No, the real issue is at the end of the line. Specifically, the \n. Technically, you can set the AD object to whatever you want. It will take this as a value. However, Exchange does not like this. With forwarding in exchange, you set the forwarding to an object. Typically another user, group of contact. Since we allow for users to forward to multiple people, we create a group automatically and populate that with one or more users, groups or contacts.

Now for the really bad part. I’m not sure if this is just Exchange 2003 or if others are affected as well. But when you forward to a group that contains a single contact object that has invalid characters, your email message with be lost in the ether. Gone, Kaput, Not even an NDR will be generated. We were unable to even find logs that the message came in it failed that spectacularly.

Conclusion
So the moral of the story is, don’t do what we did. Microsoft will tell you the exact same thing. Its dumb to do what we did. You should not be messing with the AD attributes directly in this instance. There is a certain level of error checking that must take place at the upper levels which were missed by both my script, and the provisioning system. But in the same breath, I can’t say for sure that HMC was mature enough to use when we first rolled out the 2003 platform. So whether it is you editing AD directly or someone else doing it, its just as bad. It just depends on how much control you want over the gun pointed at your head.

George W. Bush’s lost e-mails

There has been a lot reported about the Bush administration’s missing email issue. The main details are this. A 1993 court decision stated that emails fell under the Presidential Records Act which requires the president to preserve documents related to the performance of his official duties. Seems pretty reasonable that the White House should keep a record of every email that is sent.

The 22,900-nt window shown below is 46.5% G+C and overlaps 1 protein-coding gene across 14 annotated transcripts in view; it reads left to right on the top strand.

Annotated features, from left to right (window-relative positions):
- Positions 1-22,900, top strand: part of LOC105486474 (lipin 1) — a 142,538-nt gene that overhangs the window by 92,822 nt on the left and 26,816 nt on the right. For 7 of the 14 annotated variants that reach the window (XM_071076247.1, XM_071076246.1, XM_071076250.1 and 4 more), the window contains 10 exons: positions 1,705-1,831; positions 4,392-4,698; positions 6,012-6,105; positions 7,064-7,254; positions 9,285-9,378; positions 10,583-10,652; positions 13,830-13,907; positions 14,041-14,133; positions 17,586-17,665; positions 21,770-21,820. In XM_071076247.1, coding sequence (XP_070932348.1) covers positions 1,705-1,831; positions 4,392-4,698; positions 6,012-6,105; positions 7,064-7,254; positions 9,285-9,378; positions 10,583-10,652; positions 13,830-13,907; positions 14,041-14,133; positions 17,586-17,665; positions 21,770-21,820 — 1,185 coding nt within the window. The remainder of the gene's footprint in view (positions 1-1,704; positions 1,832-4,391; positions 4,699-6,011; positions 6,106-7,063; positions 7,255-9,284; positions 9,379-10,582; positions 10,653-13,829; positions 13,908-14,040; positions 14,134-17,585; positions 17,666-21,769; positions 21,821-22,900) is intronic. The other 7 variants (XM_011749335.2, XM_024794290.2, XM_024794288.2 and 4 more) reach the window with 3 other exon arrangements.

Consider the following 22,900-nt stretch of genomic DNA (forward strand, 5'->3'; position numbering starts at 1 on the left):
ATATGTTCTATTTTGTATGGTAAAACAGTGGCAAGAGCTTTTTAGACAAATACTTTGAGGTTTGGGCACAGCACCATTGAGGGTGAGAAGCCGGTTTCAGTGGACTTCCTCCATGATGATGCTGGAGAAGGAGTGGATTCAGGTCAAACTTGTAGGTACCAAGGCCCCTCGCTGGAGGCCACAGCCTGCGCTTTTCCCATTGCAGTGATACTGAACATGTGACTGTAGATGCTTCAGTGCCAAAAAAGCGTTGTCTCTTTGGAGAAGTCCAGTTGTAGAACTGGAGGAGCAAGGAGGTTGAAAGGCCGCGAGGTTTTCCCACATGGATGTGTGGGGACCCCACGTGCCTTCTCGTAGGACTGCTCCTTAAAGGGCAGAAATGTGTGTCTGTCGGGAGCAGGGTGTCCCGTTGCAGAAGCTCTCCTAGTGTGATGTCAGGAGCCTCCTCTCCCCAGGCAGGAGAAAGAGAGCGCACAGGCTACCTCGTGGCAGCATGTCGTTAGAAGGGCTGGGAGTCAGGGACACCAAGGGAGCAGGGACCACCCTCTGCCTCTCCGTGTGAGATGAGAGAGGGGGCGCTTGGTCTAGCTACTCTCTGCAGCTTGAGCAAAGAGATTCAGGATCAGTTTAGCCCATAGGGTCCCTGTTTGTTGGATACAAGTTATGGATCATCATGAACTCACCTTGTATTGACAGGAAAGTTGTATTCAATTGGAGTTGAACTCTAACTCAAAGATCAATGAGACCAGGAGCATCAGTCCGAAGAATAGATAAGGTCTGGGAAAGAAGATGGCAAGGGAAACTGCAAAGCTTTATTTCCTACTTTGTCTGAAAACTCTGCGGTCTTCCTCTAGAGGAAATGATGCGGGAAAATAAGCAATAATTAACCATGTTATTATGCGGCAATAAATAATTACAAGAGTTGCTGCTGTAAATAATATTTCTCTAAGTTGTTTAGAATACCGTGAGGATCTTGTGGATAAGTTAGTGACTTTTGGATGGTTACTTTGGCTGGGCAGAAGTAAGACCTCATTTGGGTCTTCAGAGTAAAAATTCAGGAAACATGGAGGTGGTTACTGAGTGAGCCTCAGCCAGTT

The Clinton Administration answered this decision by adding an archiving system to their Lotus Notes email system.

The issue happened when the Bush administration decided to upgrade the email system from Lotus Notes to Microsoft Exchange. The Exchange system was apparently incompatible with the old archiving system and they were unable to automatically archive email. And this is where I have a huge problem with the way that IT is run in the White House.

To me, if I was running this project, the first thing that I would do is gather the requirements of the platform. It would seem to me that FEDERAL LAW has mandated that an archive is kept of all emails. So if the new system that I am rolling out is not meeting all the requirements, the migration should have stopped. This is a show stopper requirement that should have stopped the cut over.

Why in the hell did they continue with the roll over? Its freaking insane!

If I did that at my job and rolled out a system that delivered less functionality than the current platform, I’d be let go in pretty short order.